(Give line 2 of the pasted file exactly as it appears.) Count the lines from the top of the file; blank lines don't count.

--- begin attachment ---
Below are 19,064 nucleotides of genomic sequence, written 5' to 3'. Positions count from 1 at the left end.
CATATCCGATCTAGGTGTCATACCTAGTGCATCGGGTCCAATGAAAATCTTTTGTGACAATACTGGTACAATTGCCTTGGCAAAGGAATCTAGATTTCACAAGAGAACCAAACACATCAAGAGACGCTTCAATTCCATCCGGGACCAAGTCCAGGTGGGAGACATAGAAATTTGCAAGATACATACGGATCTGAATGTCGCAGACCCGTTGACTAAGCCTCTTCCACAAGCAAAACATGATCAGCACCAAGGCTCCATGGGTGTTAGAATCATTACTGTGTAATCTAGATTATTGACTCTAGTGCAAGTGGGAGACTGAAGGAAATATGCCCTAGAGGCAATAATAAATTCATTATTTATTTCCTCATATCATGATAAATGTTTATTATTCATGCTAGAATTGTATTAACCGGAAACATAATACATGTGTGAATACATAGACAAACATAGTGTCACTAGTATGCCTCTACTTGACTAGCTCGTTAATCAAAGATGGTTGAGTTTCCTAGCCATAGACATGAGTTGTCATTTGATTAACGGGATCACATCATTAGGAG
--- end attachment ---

CATATCCGATCTAGGTGTCATACCTAGTGCATCGGGTCCAATGAAAATCTTTTGTGACAATACTGGTACAATTGCCTTGGCAAAGGAATCTAGATTTCACAAGAGAACCAAACACATCAAGAGACGCTTCAATTCCATCCGGGACCAAGTCCAGGTGGGAGACATAGAAATTTGCAAGATACATACGGATCTGAATGTCGCAGACCCGTTGACTAAGCCTCTTCCACAAGCAAAACATGATCAGCACCAAGGCTCCATGGGTGTTAGAATCATTACTGTGTAATCTAGATTATTGACTCTAGTGCAAGTGGGAGACTGAAGGAAATATGCCCTAGAGGCAATAATAAATTCATTATTTATTTCCTCATATCATGATAAATGTTTATTATTCATGCTAGAATTGTATTAACCGGAAACATAATACATGTGTGAATACATAGACAAACATAGTGTCACTAGTATGCCTCTACTTGACTAGCTCGTTAATCAAAGATGGTTGAGTTTCCTAGCCATAGACATGAGTTGTCATTTGATTAACGGGATCACATCATTAGGAG